Waitress- In Waitress, audiences see the truly real struggle of a woman dealing with an unexpected pregnancy and how she falls in love with her doctor. As she walks through this journey, her two closest friends are always there to walk her through, and even fall in love on their own. This show is practically three different stories about three very different women from different situations. Betsy Wolfe delivered a phenomenal performance as the main waitress, Jenna. During one of the more emotional songs, she genuinely started crying. Her two friends provided tons of comic relief being a sassy diva who always gets her way or being an innocent woman who is scared to fall in love. They both fit in beautifully and you can really see the chemistry between them and Jenna. The doctor provided just the right amount of awkward, and was just a very funny character whose nervousness when flirting with the person he liked was very relatable. My only complaint was that the ensemble deserved a bigger part in the show. However, when they were onstage, they always left a memorable impression. The ensemble played many characters and changed very quickly throughout many numbers. Every single change, from the set to props to costumes, seemed very smooth and flowy.
Overall Rating: 9/10
Aladdin- In Aladdin, audiences are entranced by the beauty and elegance shown through all the dancing and singing. The Genie was phenomenal. From seeing the original cast of the production I knew a lot of the jokes from the show, but this Genie added many of his own jokes to the production, which is not the easiest thing to do, especially when trying to make it flow with the rest of the show. As for the three brothers of Aladdin, who are not included in the movie, they truly act exactly like brothers, and you can see how they are really having fun and enjoying sharing the stage with each other. The Jasmine was perfect in every way a princess can be. You could tell she has been performing this role for a while because she has added her own taste to it, and has gotten really deep with the character, making her more than just a selfish princess who refuses to be married, but as a real person with real problems. The costumes were absolutely beautiful and gorgeous, and everything seemed to flow perfectly. There were many quick costume changes, onstage and off, that made everyone in the audience say “Whoa”. There were several times in the ensemble in which certain singing parts overpowered others, and harmonies were lost. There also were some instances where dancers were off tempo or weren’t together, but this only happened a few times. With Aladdin being such a heavy dance show though, these can often be overlooked. The only character I had a problem with was Aladdin. In his acting, there was no depth. It seemed very shallow, and there was no shift in his character from the beginning of the story to the end. I felt as if I was on a roller coaster and instead of going up at the end and back down for the fun ride, we just remained stationary. His singing voice sounded very forced and did not even sound great some times. After a while of listening to it, his voice became obnoxious and I began to get bored. I was extremely disappointed by the Aladdin because I felt that he brought the rest of the show down.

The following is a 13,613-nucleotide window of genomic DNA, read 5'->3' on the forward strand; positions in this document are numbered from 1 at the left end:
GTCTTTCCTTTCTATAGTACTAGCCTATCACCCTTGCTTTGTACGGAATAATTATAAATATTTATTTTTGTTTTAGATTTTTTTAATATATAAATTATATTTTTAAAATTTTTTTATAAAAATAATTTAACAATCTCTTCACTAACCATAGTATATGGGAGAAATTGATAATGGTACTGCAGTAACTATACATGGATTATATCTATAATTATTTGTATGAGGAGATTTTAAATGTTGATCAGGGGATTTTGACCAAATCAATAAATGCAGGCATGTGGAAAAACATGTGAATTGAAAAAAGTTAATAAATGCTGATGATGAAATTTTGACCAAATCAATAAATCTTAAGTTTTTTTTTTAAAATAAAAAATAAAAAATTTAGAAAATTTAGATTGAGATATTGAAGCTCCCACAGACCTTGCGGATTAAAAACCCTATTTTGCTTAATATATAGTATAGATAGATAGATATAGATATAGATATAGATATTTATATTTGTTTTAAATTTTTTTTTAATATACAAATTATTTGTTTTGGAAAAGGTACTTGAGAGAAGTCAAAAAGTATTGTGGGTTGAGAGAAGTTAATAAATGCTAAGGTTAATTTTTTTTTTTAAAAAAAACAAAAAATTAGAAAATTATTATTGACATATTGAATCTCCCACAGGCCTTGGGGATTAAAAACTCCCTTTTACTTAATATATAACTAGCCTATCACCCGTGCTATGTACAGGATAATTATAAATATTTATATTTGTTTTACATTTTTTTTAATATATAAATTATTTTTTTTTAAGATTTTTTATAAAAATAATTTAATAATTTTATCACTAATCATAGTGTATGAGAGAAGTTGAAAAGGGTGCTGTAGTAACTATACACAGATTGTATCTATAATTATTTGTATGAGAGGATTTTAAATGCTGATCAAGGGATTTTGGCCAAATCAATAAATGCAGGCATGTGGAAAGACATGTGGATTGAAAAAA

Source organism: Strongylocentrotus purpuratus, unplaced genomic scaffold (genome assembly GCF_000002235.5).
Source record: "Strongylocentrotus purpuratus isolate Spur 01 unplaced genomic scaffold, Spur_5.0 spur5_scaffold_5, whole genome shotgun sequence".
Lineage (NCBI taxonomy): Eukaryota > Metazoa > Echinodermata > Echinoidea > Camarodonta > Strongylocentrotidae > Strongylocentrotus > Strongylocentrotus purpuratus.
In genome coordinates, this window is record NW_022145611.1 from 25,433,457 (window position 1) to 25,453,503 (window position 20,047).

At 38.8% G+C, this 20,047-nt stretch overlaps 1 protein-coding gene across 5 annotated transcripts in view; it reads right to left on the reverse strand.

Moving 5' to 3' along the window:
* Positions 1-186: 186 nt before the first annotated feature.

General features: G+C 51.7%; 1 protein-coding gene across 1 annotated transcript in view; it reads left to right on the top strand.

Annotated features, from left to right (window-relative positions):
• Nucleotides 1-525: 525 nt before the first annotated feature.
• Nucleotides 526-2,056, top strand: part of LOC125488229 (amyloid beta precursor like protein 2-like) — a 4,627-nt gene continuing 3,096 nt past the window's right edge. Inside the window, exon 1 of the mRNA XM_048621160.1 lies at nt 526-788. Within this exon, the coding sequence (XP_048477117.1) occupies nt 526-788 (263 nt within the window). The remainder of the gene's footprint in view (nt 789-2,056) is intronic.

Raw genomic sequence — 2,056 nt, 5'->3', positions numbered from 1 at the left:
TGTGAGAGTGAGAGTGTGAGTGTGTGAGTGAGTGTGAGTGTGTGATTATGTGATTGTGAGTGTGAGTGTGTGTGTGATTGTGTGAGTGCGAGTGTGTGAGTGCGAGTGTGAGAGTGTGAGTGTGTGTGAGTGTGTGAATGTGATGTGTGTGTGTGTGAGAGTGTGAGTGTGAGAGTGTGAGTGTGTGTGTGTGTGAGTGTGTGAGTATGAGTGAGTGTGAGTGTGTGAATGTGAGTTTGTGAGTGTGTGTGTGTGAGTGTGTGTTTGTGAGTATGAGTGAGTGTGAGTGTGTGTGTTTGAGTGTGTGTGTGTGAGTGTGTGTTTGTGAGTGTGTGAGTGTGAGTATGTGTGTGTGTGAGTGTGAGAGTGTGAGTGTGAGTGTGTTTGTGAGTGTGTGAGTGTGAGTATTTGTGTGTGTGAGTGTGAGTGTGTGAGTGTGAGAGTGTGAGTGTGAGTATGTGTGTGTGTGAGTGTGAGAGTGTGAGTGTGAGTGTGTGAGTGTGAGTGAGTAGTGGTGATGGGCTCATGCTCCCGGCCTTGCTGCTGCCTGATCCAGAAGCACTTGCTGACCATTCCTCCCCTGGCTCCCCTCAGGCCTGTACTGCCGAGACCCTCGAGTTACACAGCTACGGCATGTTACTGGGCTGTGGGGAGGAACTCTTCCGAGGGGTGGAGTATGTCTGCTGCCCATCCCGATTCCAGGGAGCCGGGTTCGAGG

Overall Rating: 7/10